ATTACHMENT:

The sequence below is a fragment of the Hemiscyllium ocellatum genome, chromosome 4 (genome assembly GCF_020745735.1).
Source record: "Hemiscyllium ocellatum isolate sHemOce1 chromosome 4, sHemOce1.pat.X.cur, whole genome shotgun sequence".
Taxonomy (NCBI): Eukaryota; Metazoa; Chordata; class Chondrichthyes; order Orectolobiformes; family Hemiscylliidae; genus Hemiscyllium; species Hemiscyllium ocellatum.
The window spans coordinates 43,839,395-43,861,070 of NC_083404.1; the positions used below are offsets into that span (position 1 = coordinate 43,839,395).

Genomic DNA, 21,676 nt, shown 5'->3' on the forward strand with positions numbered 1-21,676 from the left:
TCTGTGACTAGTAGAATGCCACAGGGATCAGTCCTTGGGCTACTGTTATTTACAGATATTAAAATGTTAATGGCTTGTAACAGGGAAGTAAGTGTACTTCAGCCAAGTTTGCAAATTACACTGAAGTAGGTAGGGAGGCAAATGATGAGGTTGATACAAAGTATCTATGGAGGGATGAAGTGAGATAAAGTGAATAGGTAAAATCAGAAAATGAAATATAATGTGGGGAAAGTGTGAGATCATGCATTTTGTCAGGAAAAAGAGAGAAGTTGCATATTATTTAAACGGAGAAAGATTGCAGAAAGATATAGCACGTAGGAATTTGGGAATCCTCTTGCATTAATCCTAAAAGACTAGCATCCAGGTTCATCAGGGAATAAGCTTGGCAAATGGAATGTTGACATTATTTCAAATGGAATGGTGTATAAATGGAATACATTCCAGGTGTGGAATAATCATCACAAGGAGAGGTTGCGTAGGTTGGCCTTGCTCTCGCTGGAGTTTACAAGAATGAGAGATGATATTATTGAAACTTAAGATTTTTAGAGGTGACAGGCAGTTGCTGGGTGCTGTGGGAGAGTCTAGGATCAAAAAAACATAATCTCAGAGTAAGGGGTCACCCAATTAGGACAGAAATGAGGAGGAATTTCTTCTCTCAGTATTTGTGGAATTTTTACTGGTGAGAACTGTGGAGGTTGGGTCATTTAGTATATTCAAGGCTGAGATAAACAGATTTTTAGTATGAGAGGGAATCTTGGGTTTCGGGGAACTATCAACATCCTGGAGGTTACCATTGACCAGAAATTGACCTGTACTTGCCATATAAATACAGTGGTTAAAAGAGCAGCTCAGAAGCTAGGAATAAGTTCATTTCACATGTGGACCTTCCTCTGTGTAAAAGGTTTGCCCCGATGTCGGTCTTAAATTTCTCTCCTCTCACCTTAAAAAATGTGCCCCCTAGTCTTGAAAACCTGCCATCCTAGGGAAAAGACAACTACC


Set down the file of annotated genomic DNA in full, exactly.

The sequence below is a fragment of the Hemiscyllium ocellatum genome, chromosome 4 (genome assembly GCF_020745735.1).
Source record: "Hemiscyllium ocellatum isolate sHemOce1 chromosome 4, sHemOce1.pat.X.cur, whole genome shotgun sequence".
Taxonomy (NCBI): Eukaryota; Metazoa; Chordata; class Chondrichthyes; order Orectolobiformes; family Hemiscylliidae; genus Hemiscyllium; species Hemiscyllium ocellatum.
The window spans coordinates 43,839,395-43,861,070 of NC_083404.1; the positions used below are offsets into that span (position 1 = coordinate 43,839,395).

Genomic DNA, 21,676 nt, shown 5'->3' on the forward strand with positions numbered 1-21,676 from the left:
TCTGTGACTAGTAGAATGCCACAGGGATCAGTCCTTGGGCTACTGTTATTTACAGATATTAAAATGTTAATGGCTTGTAACAGGGAAGTAAGTGTACTTCAGCCAAGTTTGCAAATTACACTGAAGTAGGTAGGGAGGCAAATGATGAGGTTGATACAAAGTATCTATGGAGGGATGAAGTGAGATAAAGTGAATAGGTAAAATCAGAAAATGAAATATAATGTGGGGAAAGTGTGAGATCATGCATTTTGTCAGGAAAAAGAGAGAAGTTGCATATTATTTAAACGGAGAAAGATTGCAGAAAGATATAGCACGTAGGAATTTGGGAATCCTCTTGCATTAATCCTAAAAGACTAGCATCCAGGTTCATCAGGGAATAAGCTTGGCAAATGGAATGTTGACATTATTTCAAATGGAATGGTGTATAAATGGAATACATTCCAGGTGTGGAATAATCATCACAAGGAGAGGTTGCGTAGGTTGGCCTTGCTCTCGCTGGAGTTTACAAGAATGAGAGATGATATTATTGAAACTTAAGATTTTTAGAGGTGACAGGCAGTTGCTGGGTGCTGTGGGAGAGTCTAGGATCAAAAAAACATAATCTCAGAGTAAGGGGTCACCCAATTAGGACAGAAATGAGGAGGAATTTCTTCTCTCAGTATTTGTGGAATTTTTACTGGTGAGAACTGTGGAGGTTGGGTCATTTAGTATATTCAAGGCTGAGATAAACAGATTTTTAGTATGAGAGGGAATCTTGGGTTTCGGGGAACTATCAACATCCTGGAGGTTACCATTGACCAGAAATTGACCTGTACTTGCCATATAAATACAGTGGTTAAAAGAGCAGCTCAGAAGCTAGGAATAAGTTCATTTCACATGTGGACCTTCCTCTGTGTAAAAGGTTTGCCCCGATGTCGGTCTTAAATTTCTCTCCTCTCACCTTAAAAAATGTGCCCCCTAGTCTTGAAAACCTGCCATCCTAGGGAAAAGACAACTACC